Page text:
119
119
Joyce, James.
TYPED LETTER SIGNED ("SINCERELY YOURS | JAMES JOYCE"), TO SIR THOMAS BEECHAM, WITH ONE MANUSCRIPT REVISION (POSSIBLY IN THE HAND OF HIS WIFE, NORA BARNACLE)
Estimate
4,0007,000
LOT SOLD. 6,250 GBP
JUMP TO LOT
119
Joyce, James.
TYPED LETTER SIGNED ("SINCERELY YOURS | JAMES JOYCE"), TO SIR THOMAS BEECHAM, WITH ONE MANUSCRIPT REVISION (POSSIBLY IN THE HAND OF HIS WIFE, NORA BARNACLE)
Estimate
4,0007,000
LOT SOLD. 6,250 GBP
JUMP TO LOT

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English Literature, History, Children's Books & Illustrations

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Joyce, James.
TYPED LETTER SIGNED ("SINCERELY YOURS | JAMES JOYCE"), TO SIR THOMAS BEECHAM, WITH ONE MANUSCRIPT REVISION (POSSIBLY IN THE HAND OF HIS WIFE, NORA BARNACLE)

informing him that he has "heard with great pleasure from Miss Cunard" of his intention to engage his friend the tenor John Sullivan for the centenary performances of William Tell  "in England", that his friend has often spoken of him in terms of great admiration, and detailing the tenor's current and future engagements (in Dublin, London and Algiers, for instance) and expressing the great envy he will feel for the London audience who will hear "for the first time his magnificent rendering of Arnould, unique in the world" ; going on to recommend a "novel and interesting" article on the history of the tenor voice by his friend, the young Neapolitan composer Edgardo Carducci (a pupil of Benedetto Croce, and also an admirer of Sullivan's), which Joyce feels may be suitable for Beecham's magazine Milo (a copy of which Nancy Cunard has recently shown him), with Joyce then discussuing it in some detail, revealing some of the depth of his own musical knowledge ("...So far as I have been able to discover during the whole history of opera  during the last hundred and forty years, only four English tenors have ever succeeded in winning the suffrage of the Italian public..."), 3pp., 4to, folded twice, 192 Rue de Grenelle, Paris, 21 March 1930; together with carbon copy typescript of the programme for Sullivan's concert given at the Theatre Royal in Dublin (undated, but possibly that for the tenor's first concert there, of 27 April 1930)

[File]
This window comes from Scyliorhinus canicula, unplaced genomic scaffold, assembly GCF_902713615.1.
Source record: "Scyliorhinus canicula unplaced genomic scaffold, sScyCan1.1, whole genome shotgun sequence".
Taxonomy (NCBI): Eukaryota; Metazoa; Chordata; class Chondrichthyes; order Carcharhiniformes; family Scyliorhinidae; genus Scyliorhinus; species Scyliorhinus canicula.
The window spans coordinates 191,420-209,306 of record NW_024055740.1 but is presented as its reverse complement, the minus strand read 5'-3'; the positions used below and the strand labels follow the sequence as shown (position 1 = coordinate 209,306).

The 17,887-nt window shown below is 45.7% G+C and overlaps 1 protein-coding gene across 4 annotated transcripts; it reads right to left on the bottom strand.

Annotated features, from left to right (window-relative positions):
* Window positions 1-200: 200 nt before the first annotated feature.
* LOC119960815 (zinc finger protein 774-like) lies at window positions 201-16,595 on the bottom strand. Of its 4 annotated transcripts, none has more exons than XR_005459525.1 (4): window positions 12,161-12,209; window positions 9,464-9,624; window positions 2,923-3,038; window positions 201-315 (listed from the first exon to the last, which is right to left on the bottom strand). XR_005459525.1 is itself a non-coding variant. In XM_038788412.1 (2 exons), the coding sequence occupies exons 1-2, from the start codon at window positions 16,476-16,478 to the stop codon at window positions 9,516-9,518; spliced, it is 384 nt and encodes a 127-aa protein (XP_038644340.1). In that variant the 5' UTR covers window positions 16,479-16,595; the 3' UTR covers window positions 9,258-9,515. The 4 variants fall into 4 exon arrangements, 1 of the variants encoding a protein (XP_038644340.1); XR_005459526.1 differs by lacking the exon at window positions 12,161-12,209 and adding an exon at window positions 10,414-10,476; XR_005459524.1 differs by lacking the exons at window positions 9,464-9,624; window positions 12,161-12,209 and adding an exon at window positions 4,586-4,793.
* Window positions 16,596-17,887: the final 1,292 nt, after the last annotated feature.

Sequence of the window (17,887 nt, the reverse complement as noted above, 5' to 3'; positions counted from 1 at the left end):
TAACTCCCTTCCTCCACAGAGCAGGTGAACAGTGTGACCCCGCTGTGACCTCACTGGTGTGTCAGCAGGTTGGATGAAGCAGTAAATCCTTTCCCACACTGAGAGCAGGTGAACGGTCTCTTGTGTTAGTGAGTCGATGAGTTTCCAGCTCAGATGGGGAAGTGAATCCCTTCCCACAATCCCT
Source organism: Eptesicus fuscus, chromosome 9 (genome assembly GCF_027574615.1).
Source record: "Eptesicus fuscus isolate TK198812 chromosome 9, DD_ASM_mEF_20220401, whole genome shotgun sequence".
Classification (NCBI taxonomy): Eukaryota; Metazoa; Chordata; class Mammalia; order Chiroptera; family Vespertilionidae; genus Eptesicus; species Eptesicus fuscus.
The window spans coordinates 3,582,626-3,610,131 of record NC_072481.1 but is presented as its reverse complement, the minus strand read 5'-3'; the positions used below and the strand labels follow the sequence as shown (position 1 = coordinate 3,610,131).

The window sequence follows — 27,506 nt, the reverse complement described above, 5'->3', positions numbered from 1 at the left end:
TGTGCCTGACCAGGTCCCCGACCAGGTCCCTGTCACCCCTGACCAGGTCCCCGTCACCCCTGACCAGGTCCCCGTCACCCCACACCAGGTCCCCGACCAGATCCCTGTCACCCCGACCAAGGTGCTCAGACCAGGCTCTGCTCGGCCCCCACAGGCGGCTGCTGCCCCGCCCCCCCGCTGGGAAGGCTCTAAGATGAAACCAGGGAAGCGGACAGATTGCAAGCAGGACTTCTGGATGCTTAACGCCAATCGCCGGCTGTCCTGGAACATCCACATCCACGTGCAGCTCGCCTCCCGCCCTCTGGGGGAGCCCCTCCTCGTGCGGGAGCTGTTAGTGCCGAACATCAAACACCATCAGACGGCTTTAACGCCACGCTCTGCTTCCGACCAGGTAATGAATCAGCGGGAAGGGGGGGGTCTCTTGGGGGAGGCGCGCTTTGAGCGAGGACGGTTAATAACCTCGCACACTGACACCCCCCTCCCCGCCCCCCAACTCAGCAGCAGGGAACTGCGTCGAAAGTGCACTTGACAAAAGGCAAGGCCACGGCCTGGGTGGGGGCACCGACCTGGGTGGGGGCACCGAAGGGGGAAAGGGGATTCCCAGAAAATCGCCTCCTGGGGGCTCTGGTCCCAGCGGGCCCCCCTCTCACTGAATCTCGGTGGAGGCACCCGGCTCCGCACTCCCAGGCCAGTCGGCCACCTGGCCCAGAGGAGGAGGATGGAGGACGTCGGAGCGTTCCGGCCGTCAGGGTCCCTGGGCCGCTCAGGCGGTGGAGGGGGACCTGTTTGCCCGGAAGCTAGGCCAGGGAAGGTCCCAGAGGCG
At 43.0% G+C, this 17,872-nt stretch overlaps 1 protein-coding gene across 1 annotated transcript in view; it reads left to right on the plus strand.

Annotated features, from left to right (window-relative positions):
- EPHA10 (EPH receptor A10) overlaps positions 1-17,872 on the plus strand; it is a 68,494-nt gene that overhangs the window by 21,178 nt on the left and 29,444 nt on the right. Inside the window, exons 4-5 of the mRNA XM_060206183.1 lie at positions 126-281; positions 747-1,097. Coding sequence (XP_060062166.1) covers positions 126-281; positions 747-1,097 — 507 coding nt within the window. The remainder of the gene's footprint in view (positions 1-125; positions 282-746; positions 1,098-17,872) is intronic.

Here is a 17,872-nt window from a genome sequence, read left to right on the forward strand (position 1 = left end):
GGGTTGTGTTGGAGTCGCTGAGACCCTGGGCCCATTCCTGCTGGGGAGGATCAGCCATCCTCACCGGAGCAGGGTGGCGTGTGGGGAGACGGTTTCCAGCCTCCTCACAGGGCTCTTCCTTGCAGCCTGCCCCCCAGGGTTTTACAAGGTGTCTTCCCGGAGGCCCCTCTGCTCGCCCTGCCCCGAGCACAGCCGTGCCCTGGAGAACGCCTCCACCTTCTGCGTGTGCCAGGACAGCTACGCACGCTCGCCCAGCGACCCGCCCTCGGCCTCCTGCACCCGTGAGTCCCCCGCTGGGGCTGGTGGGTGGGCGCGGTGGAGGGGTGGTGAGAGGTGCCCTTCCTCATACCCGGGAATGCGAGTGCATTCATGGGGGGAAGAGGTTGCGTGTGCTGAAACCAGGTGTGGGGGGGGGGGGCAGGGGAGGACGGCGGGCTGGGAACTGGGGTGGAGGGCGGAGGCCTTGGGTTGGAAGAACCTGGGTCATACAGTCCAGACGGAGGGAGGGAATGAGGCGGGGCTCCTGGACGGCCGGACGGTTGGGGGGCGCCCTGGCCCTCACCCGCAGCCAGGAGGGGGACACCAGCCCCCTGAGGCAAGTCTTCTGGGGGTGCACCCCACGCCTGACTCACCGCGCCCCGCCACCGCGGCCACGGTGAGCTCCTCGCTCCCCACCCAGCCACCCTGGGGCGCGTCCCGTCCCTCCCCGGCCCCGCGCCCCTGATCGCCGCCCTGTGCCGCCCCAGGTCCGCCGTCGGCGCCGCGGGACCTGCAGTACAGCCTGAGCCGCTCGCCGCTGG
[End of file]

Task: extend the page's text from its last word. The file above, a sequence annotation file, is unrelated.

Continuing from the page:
a fine unpublished joyce letter to one of britain's greatest ever conductors, championing the musical qualties of the irish-french opera signer john sullivan ("incomparably the greatest human  voice that I  have ever heard for ease of emission, power, splendour of diction and magnificence of tone").   Joyce had met Sullivan in Paris in 1929; during the course of 1930 he conducted a series of intricate manoeuvres to persuade Sir Thomas Beecham to hear Sullivan in Guillaume Tell in Paris, finally succeeding in September. The tenor had appeared at Covent Garden in 1927 but never returned: his scheduled engagement of 20 June 1932--when Beecham was back at the Royal Opera House, probably not the planned performance Joyce is referring to here, about which he may have been mistaken--was "mysteriously cancelled" (Richard Ellmann, ed., The Letters of James Joyce, volume 3, p.196, footnote).


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Joyce, typed letter signed to Sir Thomas Beecham, 1930

Catalogue Note